Thermally activated building structures

Can thermally activated building structures offer a solution to sustainability and overheating issues in new builds?

With the built environment accounting for 40% of the UK’s carbon footprint, and the Committee on Climate Change (CCC) warning of the dangers of overheating in buildings, a white paper by REHAU Group is highlighting the importance of sustainable heating, ventilation and air conditioning (HVAC) systems.

The white paper identifies issues around overheating, air quality and sustainability in buildings, and emphasises the need to decarbonise new and existing structures to meet the UK’s net-zero emissions targets. Citing UK Green Building Council findings that heating and cooling is responsible for a large proportion of in-use emissions within the built environment, it explores the impact of sustainable HVAC systems.

In a recent report, the CCC warned that failing to adapt the built environment to the changing climate could pose major risks to the health of occupants as a result of overheating. The white paper examines the potential of thermally activated building structure (TABS) technology to resolve this. A means of space heating and cooling, TABS employs a network of water pipes embedded within a building’s concrete structure. The network can either provide cold water to cool the building, or hot water to heat it.

“TABS is growing in popularity because it is economical and efficient, reducing annual energy costs by up to 47% compared with traditional HVAC systems,” says Franz Huelle, Head of Technical at REHAU Building Solutions. “This is because, whether heating or cooling, water flowing at different temperatures influences the temperature of a building’s concrete structure.

“Opting for such a system eliminates the need to regulate temperatures in individual rooms that have specific load requirements. Instead, the pipework makes it possible to use the building’s mass and thermal dynamic behaviour to maintain comfortable conditions, almost like a living organism.”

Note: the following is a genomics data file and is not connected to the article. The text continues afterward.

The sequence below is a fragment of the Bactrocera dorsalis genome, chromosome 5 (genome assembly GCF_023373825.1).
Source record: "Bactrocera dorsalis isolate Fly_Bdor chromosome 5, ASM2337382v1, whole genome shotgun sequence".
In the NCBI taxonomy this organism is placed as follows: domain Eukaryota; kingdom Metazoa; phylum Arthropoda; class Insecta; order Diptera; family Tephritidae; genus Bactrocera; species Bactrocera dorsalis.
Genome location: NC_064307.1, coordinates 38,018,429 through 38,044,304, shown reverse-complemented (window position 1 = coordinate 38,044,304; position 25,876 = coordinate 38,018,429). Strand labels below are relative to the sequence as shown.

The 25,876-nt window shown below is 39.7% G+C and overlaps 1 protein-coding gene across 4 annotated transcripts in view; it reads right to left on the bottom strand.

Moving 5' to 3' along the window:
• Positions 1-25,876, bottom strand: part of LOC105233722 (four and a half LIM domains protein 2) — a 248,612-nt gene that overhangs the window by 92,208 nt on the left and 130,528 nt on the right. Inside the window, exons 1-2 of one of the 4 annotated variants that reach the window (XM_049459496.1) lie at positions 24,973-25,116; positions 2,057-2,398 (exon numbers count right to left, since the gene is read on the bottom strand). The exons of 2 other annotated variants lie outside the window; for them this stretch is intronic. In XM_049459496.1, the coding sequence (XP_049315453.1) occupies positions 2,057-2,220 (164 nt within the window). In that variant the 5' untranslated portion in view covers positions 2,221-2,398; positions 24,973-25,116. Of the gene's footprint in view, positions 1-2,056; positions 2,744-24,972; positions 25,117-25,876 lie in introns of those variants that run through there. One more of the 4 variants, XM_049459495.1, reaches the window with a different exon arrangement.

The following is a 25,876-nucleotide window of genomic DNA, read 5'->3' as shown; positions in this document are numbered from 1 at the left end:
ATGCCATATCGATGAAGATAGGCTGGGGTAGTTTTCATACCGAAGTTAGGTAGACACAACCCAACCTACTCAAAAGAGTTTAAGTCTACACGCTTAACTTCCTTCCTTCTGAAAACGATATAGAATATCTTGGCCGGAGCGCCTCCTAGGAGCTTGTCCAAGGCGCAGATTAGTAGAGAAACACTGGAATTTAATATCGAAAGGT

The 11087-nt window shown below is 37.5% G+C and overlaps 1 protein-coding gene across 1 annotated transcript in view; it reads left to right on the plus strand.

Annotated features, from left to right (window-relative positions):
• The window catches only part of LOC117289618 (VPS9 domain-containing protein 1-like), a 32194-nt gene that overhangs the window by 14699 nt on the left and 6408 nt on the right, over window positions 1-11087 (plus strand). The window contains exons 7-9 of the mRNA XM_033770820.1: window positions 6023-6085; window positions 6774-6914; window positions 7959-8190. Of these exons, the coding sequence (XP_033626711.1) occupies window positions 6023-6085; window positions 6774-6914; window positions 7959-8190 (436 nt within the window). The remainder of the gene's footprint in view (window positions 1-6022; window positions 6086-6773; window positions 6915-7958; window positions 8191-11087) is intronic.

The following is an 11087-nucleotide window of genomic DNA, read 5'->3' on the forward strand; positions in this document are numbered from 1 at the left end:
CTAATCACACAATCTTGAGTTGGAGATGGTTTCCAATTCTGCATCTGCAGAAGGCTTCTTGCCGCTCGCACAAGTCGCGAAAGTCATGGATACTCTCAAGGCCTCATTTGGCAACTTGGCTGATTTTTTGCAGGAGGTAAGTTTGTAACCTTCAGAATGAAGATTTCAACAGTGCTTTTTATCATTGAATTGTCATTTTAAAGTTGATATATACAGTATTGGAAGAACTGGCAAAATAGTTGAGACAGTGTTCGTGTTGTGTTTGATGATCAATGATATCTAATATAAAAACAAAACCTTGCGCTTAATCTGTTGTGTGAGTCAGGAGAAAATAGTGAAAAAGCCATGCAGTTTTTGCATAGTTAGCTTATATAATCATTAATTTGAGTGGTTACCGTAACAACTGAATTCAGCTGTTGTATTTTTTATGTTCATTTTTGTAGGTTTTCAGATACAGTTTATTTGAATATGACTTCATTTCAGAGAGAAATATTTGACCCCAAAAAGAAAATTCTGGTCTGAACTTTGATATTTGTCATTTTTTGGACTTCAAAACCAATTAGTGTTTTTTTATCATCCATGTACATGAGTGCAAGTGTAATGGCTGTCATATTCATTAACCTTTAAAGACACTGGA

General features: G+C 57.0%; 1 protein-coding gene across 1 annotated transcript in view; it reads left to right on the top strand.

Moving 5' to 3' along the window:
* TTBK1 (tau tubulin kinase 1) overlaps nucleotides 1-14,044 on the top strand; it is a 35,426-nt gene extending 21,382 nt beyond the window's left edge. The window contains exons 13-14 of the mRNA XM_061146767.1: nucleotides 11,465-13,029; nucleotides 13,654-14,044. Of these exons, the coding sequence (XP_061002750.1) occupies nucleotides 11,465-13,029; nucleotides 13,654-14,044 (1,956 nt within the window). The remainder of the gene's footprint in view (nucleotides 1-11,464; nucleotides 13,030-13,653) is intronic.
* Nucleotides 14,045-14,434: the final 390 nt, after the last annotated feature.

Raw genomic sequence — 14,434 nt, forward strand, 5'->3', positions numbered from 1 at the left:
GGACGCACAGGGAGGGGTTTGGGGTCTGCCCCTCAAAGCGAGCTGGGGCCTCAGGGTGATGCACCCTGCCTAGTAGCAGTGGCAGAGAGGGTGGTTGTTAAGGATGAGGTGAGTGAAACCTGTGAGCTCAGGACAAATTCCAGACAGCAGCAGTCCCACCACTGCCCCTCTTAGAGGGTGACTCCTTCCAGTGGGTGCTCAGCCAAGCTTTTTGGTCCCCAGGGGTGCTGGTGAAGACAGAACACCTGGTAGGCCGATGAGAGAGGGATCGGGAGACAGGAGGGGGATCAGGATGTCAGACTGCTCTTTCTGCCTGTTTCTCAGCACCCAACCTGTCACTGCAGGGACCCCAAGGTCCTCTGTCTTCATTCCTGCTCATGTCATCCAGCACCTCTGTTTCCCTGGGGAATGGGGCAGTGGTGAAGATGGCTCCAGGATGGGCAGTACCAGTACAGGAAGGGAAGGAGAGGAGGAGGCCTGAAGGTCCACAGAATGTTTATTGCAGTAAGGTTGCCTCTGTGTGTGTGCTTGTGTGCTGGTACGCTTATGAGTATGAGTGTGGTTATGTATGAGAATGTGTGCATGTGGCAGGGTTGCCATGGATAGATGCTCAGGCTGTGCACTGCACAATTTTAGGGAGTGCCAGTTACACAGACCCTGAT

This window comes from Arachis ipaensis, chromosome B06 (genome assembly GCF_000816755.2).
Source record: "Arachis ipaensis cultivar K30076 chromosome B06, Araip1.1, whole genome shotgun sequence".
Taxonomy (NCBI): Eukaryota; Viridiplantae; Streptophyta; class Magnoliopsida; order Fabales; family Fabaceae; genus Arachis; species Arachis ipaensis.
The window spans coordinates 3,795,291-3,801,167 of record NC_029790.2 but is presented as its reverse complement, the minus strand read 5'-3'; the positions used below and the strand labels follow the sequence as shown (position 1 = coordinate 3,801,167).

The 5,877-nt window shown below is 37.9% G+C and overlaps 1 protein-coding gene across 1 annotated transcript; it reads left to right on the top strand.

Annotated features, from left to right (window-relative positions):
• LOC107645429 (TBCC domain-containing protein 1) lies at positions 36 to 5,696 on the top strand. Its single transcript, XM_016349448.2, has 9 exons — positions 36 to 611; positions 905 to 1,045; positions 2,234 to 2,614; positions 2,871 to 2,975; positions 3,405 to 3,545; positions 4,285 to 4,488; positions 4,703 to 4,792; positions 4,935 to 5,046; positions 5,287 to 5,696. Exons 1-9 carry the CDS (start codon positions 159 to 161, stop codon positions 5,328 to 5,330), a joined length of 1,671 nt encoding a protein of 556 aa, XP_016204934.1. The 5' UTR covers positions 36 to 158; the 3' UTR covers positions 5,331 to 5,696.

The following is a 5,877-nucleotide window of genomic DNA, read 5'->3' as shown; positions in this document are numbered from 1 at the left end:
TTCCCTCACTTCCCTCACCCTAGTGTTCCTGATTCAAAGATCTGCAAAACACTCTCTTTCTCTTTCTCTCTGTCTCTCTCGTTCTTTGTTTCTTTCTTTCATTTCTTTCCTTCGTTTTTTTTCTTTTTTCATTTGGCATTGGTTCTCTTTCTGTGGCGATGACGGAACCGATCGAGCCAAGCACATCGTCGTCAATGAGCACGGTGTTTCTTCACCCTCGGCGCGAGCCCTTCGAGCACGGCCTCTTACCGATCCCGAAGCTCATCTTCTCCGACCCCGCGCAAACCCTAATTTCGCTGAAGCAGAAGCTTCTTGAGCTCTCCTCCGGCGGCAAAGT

Heating and cooling properties

Commonly used for larger buildings, TABS systems make use of the large thermal mass of concrete structures, acting as a buffer for varying cooling or heating loads throughout the day. REHAU’s white paper explores the benefits of the technology’s high thermal inertia, use of large surface areas, and its radiative heating and cooling properties. It also examines the potential for TABS to reduce carbon emissions and increase occupier health and comfort.

“When it comes to selecting an appropriate HVAC system, everything always comes down to one fundamental question – does this technology offer a compelling business case? Given the pressures to deliver buildings that meet future sustainability needs, TABS should definitely be considered under these parameters,” Franz says.

“For example, because these systems can continuously expel heat throughout the day, they are well placed to tackle the urgent threat of buildings overheating in the warmer months. This is of particular importance as weather patterns become more extreme, and high-performance insulation becomes the standard in new-build properties.

“Contractors, specifiers and developers may therefore need to engage more specialist assistance to meet these challenges and other longstanding priorities, such as lowering construction and maintenance costs. The ability of TABS to realise these benefits while decarbonising the nation’s building stock explains why building professionals should read this new white paper and explore the technology’s viability.”

Read the white paper at bit.ly/RehauTABS

Image credit | Shutterstock

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